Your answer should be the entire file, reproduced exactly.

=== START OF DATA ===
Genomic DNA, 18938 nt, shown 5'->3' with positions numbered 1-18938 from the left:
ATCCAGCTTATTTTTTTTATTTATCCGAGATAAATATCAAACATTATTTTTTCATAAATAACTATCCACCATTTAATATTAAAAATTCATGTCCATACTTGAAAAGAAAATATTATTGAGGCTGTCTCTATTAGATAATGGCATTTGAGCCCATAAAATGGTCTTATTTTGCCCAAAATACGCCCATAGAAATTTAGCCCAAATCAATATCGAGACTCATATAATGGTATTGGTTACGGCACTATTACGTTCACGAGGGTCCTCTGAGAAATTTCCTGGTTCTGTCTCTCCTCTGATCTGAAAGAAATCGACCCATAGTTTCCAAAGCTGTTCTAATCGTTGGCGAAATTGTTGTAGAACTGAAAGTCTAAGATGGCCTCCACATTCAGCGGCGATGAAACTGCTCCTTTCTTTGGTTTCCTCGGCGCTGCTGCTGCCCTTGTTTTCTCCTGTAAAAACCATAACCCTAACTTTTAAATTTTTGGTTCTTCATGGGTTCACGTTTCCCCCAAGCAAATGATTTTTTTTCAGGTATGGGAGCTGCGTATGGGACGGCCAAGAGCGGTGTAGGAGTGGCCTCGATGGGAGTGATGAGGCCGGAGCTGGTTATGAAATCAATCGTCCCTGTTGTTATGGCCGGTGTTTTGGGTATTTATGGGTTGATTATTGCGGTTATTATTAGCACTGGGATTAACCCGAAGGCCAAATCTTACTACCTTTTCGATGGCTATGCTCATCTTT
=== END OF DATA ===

Genomic DNA, 18938 nt, shown 5'->3' with positions numbered 1-18938 from the left:
ATCCAGCTTATTTTTTTTATTTATCCGAGATAAATATCAAACATTATTTTTTCATAAATAACTATCCACCATTTAATATTAAAAATTCATGTCCATACTTGAAAAGAAAATATTATTGAGGCTGTCTCTATTAGATAATGGCATTTGAGCCCATAAAATGGTCTTATTTTGCCCAAAATACGCCCATAGAAATTTAGCCCAAATCAATATCGAGACTCATATAATGGTATTGGTTACGGCACTATTACGTTCACGAGGGTCCTCTGAGAAATTTCCTGGTTCTGTCTCTCCTCTGATCTGAAAGAAATCGACCCATAGTTTCCAAAGCTGTTCTAATCGTTGGCGAAATTGTTGTAGAACTGAAAGTCTAAGATGGCCTCCACATTCAGCGGCGATGAAACTGCTCCTTTCTTTGGTTTCCTCGGCGCTGCTGCTGCCCTTGTTTTCTCCTGTAAAAACCATAACCCTAACTTTTAAATTTTTGGTTCTTCATGGGTTCACGTTTCCCCCAAGCAAATGATTTTTTTTCAGGTATGGGAGCTGCGTATGGGACGGCCAAGAGCGGTGTAGGAGTGGCCTCGATGGGAGTGATGAGGCCGGAGCTGGTTATGAAATCAATCGTCCCTGTTGTTATGGCCGGTGTTTTGGGTATTTATGGGTTGATTATTGCGGTTATTATTAGCACTGGGATTAACCCGAAGGCCAAATCTTACTACCTTTTCGATGGCTATGCTCATCTTT